Yes, and yes! My weaknesses are floury products like breads and cakes.  So, I do eat bread (dipped in oil and balsamic vinegar) during tours or the night before a race. I also enjoy a chocolate in the evening so if I’ve eaten well for a few days and my weight is where it should be, I’ll enjoy a few Lindt Balls in the evening. Bad but so good at the same time!

What does your current training / racing schedule look like?

A typical training week involves 20 hours of cycling, six hours of stretching and two-four hours of core stability exercises.  The cycling hours are a mix of endurance, tempo riding, repeat power or strength efforts ranging from three seconds to six minutes, sprint training and speed training; motor-paced riding at 50km/hr or high cadence roller sessions.  Then we add in a one hour massage!

Do you have any words of wisdom, particularly for women, who find they are battling with motivation and commitment in their training routines?

Do what YOU want to do and you’ll always be happy! It’s the only way to live.

I think Rochelle's last words are the ones that we all really need to live!  Remind yourself daily!
Thanks so much to Rochelle for taking some time from her busy schedule to answer some questions and reminding us that we are all individuals and if we love what we are doing it really does make it that much more enjoyable!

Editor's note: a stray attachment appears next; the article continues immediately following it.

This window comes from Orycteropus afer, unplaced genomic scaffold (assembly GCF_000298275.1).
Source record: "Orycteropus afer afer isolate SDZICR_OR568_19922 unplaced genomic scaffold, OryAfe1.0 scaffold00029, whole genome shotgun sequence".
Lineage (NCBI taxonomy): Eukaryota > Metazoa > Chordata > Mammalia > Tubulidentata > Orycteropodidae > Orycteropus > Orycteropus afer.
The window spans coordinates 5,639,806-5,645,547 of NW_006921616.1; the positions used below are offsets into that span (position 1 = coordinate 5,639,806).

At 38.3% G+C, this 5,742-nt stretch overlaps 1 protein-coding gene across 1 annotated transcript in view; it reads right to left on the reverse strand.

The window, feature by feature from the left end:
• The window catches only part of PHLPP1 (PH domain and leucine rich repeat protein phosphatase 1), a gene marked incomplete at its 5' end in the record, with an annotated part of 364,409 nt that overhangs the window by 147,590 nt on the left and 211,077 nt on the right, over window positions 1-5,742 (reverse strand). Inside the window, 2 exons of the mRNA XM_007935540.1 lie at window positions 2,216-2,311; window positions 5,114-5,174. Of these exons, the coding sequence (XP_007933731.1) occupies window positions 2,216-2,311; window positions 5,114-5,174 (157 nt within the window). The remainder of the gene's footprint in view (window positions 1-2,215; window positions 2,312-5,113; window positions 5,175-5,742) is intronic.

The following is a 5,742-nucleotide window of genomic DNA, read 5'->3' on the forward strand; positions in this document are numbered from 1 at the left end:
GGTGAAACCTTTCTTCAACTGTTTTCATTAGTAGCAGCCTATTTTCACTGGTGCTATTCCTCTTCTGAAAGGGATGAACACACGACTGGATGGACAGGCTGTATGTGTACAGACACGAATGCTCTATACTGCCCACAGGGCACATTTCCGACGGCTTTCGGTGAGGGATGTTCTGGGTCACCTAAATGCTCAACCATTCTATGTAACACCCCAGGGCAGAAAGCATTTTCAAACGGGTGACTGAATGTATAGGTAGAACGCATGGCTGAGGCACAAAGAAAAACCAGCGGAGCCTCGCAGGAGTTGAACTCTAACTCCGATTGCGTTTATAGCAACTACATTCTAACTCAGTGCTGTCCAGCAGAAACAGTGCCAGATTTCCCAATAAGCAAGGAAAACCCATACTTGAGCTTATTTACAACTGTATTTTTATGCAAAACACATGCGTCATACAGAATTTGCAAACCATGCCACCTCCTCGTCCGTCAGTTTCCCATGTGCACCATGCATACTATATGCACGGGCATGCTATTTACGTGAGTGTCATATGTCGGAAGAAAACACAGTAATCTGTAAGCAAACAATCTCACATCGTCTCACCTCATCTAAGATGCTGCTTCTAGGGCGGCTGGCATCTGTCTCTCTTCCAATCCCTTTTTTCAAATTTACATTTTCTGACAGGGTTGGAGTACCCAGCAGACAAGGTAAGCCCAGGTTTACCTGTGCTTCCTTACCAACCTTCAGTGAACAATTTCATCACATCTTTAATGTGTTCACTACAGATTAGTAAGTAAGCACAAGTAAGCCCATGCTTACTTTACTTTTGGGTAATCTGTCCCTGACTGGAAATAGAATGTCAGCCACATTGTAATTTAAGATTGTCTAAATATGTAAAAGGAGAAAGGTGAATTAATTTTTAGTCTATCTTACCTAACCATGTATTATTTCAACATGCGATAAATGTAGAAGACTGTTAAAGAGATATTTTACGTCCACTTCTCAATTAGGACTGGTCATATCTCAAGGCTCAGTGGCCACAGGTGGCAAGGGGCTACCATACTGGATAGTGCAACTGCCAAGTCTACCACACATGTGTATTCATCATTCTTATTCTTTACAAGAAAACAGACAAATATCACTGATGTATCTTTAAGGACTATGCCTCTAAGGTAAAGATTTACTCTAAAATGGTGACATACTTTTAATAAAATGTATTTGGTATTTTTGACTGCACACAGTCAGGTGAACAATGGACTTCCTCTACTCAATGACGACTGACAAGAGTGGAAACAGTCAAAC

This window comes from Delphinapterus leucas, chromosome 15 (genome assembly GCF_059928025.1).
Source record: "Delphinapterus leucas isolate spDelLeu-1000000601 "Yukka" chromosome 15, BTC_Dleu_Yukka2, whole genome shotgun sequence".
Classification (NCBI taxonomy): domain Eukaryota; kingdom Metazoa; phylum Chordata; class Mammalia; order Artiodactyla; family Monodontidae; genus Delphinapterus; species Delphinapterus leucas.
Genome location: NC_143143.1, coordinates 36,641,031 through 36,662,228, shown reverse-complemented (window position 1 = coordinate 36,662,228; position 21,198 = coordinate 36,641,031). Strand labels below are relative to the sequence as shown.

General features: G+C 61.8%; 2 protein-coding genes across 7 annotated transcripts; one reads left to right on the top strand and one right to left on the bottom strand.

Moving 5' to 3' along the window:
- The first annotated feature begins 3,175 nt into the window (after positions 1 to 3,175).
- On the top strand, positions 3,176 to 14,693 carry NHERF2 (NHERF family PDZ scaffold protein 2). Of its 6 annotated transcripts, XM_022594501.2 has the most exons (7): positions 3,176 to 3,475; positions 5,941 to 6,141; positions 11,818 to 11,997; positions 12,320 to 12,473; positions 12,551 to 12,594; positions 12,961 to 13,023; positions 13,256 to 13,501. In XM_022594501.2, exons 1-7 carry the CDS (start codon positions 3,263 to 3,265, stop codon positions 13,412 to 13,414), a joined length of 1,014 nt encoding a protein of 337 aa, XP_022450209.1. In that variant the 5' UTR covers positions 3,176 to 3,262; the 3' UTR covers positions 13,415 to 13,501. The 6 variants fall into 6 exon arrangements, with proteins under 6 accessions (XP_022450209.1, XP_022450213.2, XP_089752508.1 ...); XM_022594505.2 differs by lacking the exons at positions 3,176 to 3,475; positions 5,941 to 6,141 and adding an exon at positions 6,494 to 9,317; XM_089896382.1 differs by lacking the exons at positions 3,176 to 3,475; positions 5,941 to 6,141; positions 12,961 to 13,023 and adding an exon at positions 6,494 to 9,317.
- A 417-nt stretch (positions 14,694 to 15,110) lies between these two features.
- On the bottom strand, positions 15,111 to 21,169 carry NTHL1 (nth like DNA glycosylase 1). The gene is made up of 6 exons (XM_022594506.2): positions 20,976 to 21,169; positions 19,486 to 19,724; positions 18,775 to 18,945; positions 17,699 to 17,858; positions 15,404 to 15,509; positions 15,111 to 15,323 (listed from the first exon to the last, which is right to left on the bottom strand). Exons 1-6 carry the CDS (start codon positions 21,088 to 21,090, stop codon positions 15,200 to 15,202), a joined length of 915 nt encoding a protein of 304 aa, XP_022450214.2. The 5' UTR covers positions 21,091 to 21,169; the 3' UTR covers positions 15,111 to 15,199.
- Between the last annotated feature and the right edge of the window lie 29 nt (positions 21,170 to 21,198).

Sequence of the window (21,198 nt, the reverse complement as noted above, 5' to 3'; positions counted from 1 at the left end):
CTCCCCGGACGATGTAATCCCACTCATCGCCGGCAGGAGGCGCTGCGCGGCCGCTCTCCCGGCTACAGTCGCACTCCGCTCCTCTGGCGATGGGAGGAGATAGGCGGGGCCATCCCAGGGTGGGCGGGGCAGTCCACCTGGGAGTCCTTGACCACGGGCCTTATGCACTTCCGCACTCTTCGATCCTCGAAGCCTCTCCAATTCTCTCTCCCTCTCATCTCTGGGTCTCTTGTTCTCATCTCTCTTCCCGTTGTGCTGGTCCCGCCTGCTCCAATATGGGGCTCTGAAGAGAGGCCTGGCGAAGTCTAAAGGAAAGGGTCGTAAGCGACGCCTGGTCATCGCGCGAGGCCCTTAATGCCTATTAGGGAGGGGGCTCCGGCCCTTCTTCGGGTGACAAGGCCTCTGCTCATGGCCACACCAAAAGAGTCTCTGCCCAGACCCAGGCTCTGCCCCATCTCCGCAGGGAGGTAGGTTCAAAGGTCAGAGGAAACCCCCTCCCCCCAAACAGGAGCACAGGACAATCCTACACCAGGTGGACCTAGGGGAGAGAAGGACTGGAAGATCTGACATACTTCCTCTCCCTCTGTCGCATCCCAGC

Fitness Food And Style said... Best Blogger Tips[Reply to comment]Best Blogger Templates

How fabulous!!!! Thanks for posting XxDani

Deb said... Best Blogger Tips[Reply to comment]Best Blogger Templates

Great interview! I loved Rochelle's attitude. Very pragmatic with her exercise and food. She does what she has to do and knows the repercussions of missing a training session or eating unhealthily.

Plus coming back from such an injury! Wow! Amazing!

Thanks for sharing!

Honeybee said... Best Blogger Tips[Reply to comment]Best Blogger Templates

Such an inspiration. Thanks for posting this.